Meaty Montage Entails Entrails
‘African butchers don’t use electric saws as Europeans do but cut up the meat by hand which produces a variety of styles. The slaughterhouse was in the open air and in front of it a small market where they would sell the still warm meat. I consider these portraits still lives.’ – Alex Van Gelder
Art collectors of ArtKabinett social media network are intrigued at this curated collection of carnivore creations.
Van Gelder’s 'Meat Portraits' is a series of visceral photographic studies of animal remains from a slaughterhouse in Benin, which upends traditional notions of portraiture. The collection is presented by Hauser & Wirth in London.
Van Gelder photographs raw meat and entrails, either as he finds it in the marketplace, or after arranging it into contorted compositions, as if staged for a formal portrait.
Whereas portraiture delves into the soul of the sitter, Van Gelder’s Meat Portraits literally delve inside their subjects, exposing the findings in an unrestrained portrayal of corporeality.
Meat Portraits are reminiscent of the traditional African deathbed portraits that Van Gelder collects, where a photograph of the deceased is placed alongside their bed, around which the family gathers to pose for a photograph.
Sinewy Still Life
In ‘Meat Portrait #010’, innards drape sacrificially, bulging and engorged, from a metal shelf set against a rock face. A group of blue-green flies can be seen busily digesting the inanimate shining mass of colors and shapes, another sign of ongoing life amidst decay.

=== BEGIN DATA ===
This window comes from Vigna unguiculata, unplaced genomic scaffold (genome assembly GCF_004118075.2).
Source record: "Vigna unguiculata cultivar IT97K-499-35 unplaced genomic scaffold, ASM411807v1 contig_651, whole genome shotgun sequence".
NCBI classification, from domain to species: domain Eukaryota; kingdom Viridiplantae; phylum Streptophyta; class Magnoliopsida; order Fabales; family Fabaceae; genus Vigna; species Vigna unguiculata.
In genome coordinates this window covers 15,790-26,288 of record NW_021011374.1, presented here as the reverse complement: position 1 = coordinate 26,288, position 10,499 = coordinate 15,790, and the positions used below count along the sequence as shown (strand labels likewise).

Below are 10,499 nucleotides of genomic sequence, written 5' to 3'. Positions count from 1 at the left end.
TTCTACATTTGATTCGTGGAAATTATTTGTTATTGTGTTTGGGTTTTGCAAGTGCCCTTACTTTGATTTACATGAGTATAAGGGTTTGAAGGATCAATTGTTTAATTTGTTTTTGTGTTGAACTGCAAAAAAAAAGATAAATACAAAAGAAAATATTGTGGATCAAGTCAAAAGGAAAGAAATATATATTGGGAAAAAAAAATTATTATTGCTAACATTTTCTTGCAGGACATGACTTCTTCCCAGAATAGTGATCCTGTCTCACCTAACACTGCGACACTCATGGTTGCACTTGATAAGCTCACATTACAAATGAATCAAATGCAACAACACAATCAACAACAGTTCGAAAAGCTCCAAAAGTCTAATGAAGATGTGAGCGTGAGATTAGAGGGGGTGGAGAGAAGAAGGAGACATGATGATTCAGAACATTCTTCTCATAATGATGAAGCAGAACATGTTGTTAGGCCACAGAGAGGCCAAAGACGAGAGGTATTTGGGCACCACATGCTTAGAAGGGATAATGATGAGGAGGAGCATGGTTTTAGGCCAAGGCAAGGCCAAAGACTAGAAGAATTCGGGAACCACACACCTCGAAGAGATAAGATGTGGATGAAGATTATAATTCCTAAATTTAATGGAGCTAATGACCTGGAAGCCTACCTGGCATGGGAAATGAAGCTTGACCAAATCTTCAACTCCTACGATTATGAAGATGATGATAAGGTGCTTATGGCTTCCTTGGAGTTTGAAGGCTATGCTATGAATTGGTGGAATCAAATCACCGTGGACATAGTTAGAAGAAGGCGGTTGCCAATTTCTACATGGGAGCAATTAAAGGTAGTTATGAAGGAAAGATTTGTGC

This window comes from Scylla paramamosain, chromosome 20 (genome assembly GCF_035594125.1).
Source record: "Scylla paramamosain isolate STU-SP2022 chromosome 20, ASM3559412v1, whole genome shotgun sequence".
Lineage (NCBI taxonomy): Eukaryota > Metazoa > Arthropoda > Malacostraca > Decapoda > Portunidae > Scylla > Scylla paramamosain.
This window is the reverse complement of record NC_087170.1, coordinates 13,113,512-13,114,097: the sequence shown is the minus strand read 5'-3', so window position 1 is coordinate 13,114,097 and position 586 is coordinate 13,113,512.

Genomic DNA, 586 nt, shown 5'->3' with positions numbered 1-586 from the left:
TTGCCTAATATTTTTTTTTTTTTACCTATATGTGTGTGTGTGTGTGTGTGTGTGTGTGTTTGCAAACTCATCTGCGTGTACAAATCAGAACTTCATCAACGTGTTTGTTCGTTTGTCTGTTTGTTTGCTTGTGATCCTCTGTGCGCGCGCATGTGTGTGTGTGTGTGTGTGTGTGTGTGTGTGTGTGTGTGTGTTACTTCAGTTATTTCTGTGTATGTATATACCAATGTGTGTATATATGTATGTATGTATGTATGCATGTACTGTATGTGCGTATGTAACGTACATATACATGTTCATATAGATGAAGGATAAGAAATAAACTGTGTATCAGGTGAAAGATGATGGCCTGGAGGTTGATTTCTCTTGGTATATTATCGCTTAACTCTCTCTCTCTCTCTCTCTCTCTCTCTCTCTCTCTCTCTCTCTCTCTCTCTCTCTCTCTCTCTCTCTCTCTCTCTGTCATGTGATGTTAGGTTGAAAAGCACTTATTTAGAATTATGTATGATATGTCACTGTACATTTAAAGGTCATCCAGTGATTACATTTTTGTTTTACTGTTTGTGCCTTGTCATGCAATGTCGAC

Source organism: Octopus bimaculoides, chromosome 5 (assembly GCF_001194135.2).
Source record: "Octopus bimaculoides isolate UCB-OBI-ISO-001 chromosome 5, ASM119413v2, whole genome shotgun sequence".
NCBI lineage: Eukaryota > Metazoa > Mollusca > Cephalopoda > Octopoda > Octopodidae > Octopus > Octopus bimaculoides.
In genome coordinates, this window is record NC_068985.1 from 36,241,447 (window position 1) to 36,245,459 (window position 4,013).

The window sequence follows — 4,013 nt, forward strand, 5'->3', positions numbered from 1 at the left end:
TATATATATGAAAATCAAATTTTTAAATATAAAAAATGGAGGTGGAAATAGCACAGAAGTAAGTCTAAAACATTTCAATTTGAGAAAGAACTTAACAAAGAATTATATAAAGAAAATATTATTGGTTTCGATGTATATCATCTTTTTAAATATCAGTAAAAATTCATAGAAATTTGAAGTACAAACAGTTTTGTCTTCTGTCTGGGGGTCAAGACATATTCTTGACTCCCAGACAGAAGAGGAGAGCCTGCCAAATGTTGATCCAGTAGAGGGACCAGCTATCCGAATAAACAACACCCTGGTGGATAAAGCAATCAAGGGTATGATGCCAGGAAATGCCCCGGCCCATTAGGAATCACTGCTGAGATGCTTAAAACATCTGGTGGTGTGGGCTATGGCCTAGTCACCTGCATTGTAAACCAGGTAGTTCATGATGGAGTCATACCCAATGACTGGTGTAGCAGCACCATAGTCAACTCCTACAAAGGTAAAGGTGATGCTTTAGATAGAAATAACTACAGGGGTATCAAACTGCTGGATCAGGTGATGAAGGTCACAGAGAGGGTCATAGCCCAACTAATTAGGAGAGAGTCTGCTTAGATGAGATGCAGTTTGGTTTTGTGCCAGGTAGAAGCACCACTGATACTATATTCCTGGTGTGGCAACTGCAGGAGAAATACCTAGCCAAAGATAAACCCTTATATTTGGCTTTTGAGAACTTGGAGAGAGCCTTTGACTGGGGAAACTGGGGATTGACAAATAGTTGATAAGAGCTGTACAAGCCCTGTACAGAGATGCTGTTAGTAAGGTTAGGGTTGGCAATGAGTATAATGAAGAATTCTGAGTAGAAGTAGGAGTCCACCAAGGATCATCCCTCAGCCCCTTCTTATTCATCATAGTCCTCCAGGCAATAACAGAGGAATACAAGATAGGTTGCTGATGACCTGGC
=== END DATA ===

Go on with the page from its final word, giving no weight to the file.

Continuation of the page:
In the more deliberate compositions, cracked and dirty basins create a frame for the ambiguous animal parts, with an impervious black surround, like a shroud, echoing the darkness of death. Within some of the portraits it is possible to discern a human profile or ghoulish face.
In ‘Meat Portrait #037’ Van Gelder depicts an assortment of offal laid haphazardly in a blood-stained bowl to give the impression of wet cloth, as if it were a basket of clean laundry waiting to be hung out to dry.
Other compositions are more figurative and veer towards taxidermy, resembling anatomical studies that might be found in a surreal zoological museum.
Two additional series by Van Gelder will be displayed in this exhibition: Organized Crime and Painted Paint. For the Organized Crime series, Van Gelder has further dismantled animal carcasses.
In these works there is an explosive sense of violence and butchery, jaws wrenched out of place and eyeballs askew. The distinct and jarring textures – of muscle, bone, skin, tooth, and fur – create abstract compositions in a cacophony of color and noise.
In Painted Paint, Van Gelder photographs containers full of blood and guts and other remaining slop from the animal’s emptied carcass, calling to mind a pot of paint, the sponge and froth on the surface brimming with potential.
Alex Van Gelder lives and works in Paris.
Based in Africa for several years, Van Gelder is a collector of twentieth-century African photography. Works from his collection were exhibited at Fotomuseum Winterthur, Switzerland in 2006, and Phaidon published ‘Life & Afterlife in Benin’, a book of the collection, to accompany the exhibition.
Van Gelder’s previous artistic projects include a portfolio of 18 photographs of Louise Bourgeois’s hands in the final years of her life, exhibited at Hauser & Wirth Zürich in 2011.